April 01, 2009, 3:45 PM — Executives speaking at the largest wireless conference in the U.S. painted a glowing picture of the industry, pitching it as one of the only success stories in a difficult worldwide economy.
"We are one of the few good news stories among industries in turmoil," said Robert Dotson, chairman and CEO of T-Mobile, speaking during the opening keynote at the CTIA conference in Las Vegas on Wednesday.
"In an economy that seems to have forgotten how to grow, wireless keeps reminding us," said Ivan Seidenberg, chairman and CEO of Verizon.
While both operators posted revenue gains for last year, their financial reports weren't all good news. Both showed slowing growth in the acquisition of new customers.
In the fourth quarter 2008, T-Mobile added 621,000 customers, compared to 951,000 in the previous year. The average revenue per customer for T-Mobile also dropped by US$2 for the quarter.
Verizon added 1.4 million customers in the fourth quarter, compared to over 2 million in the same period in 2007.
The executives cited solid growth for 2008 over 2007 in terms of overall mobile usage. Some analysts late last year cut their estimates for growth in 2009 so it's unclear yet if that growth is continuing today. At the end of 2008, 270 million people in the U.S. subscribed to wireless services, an increase of 15 million from the year before, said Steve Largent, president and CEO of CTIA. They used 2.2 trillion minutes, more than 100 billion over the total minutes used in 2007.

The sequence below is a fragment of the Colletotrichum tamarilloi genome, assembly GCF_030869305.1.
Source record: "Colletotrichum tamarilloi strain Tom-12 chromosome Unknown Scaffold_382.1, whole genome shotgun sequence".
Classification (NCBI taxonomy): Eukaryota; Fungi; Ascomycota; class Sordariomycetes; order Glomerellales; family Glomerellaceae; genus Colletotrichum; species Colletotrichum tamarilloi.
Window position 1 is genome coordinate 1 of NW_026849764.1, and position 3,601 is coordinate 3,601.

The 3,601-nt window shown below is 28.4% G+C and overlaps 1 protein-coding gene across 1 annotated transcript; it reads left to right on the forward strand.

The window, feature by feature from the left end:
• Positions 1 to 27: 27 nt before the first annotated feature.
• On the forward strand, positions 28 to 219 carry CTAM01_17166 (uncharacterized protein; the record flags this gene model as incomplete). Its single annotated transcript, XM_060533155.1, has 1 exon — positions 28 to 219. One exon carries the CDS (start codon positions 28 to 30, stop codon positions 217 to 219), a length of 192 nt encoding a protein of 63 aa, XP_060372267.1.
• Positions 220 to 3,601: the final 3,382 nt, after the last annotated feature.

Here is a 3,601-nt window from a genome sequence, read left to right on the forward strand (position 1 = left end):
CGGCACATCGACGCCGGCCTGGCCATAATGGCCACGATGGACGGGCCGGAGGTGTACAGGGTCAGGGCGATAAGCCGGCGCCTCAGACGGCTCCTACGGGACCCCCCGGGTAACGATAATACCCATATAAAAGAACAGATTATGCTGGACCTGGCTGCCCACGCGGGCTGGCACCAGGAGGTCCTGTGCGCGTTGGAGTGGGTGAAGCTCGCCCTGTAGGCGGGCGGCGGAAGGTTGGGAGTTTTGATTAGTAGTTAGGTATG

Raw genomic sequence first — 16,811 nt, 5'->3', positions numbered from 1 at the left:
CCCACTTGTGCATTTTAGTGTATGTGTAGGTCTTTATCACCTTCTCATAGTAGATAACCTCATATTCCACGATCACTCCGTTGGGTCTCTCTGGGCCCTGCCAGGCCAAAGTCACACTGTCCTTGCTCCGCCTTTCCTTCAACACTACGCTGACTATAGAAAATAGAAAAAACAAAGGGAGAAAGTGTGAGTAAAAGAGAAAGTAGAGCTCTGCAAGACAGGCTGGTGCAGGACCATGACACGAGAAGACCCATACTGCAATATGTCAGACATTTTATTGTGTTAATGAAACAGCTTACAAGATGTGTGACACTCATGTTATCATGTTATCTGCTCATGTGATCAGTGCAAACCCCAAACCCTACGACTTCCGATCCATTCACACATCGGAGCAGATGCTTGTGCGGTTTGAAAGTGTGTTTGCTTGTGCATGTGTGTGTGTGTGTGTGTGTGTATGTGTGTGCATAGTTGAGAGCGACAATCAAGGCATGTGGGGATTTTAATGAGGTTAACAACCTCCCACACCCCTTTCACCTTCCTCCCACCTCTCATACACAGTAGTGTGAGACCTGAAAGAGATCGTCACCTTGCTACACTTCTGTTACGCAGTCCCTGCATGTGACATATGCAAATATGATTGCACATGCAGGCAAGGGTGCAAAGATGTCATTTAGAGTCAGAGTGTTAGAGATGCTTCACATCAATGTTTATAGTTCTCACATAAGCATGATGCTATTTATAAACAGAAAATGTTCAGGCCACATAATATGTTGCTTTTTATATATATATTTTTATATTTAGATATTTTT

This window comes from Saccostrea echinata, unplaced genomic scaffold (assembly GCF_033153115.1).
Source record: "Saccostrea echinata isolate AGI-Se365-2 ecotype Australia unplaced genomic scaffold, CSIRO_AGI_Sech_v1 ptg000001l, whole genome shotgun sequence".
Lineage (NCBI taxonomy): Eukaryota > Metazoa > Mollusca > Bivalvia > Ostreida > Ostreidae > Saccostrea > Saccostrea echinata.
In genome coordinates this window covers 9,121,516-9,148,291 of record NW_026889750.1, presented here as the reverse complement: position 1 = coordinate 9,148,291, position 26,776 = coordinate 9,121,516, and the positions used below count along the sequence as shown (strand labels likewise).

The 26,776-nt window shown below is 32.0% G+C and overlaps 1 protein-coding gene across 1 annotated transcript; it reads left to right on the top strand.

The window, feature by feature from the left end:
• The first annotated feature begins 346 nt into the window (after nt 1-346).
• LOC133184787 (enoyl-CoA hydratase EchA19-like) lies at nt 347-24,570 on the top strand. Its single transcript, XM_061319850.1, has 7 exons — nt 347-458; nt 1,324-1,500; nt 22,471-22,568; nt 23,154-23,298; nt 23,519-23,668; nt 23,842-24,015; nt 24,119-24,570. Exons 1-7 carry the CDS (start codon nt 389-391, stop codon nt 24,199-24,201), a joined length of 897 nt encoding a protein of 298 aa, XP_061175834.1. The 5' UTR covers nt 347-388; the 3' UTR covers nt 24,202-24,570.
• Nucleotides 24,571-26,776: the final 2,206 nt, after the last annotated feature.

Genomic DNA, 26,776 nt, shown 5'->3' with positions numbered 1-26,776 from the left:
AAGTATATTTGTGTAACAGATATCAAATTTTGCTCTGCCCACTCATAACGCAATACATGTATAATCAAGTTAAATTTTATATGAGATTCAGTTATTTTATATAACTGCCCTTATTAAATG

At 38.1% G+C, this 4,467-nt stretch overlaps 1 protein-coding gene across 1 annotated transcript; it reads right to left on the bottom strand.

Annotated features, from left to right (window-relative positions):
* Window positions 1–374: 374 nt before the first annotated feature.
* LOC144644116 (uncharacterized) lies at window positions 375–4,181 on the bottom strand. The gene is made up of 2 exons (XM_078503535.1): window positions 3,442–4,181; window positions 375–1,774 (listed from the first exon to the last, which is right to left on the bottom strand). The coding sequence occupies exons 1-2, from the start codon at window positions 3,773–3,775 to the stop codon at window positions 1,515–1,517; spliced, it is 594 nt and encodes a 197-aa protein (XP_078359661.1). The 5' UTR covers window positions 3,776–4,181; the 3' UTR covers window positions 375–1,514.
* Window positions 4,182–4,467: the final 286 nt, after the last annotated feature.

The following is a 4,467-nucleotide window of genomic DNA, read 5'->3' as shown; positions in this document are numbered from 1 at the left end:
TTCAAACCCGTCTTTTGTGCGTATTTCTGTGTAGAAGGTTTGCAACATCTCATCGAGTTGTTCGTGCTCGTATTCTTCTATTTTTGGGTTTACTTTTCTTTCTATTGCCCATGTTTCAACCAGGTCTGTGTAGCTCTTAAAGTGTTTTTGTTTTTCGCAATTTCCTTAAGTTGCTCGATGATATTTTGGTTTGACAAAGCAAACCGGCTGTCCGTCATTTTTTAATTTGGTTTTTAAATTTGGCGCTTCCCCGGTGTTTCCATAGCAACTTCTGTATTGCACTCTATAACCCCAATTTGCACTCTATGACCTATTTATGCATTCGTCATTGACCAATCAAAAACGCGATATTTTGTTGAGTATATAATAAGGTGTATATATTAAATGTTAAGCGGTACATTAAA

One of the biggest growth statistics is in text messaging. The 1 trillion text messages sent in 2008 is almost triple the number sent the previous year, Largent said. "Our industry is vibrant, a shining light in unfortunately troubled time," he said.
The executives said they don't see people cutting back on their wireless service as they try to trim their budgets. "One place people aren't sacrificing is staying connected," said Dotson.
But some recent research says otherwise. Over 15 percent of mobile users surveyed by the New Millennium Research council said that they have already cut back on features including Internet connectivity, e-mail and texting because of the economy. The survey also found that 40 million people, or 26 percent of consumers with contract phone plans, are more inclined than they were six months ago to switch to prepaid service to save money.
Dotson also promoted the openness of the Android platform. Mobile operators and users may have different ideas of what open means, with Dotson indicating that from his perspective it means opportunities for application developers.
He showed a short video in which Jason Hudgins, a developer of the ShopSavvy application, said, "It's completely open. There's no third party saying you can't do that."
In fact, T-Mobile is itself a third party telling developers what they can and can't do. At least one developer has recently revealed that his Android application, one that lets people connect their phone to a laptop so the laptop can connect to the Internet over the cellular network, has been pulled from the Android Market for running foul of T-Mobile's terms of service.
Still, Dotson's speech was a real pep talk, urging industry leaders to work to help drive the ailing economy. "These are tough times," he said. "We need to be courageous, to be the driving force in getting the U.S. economy off the ground."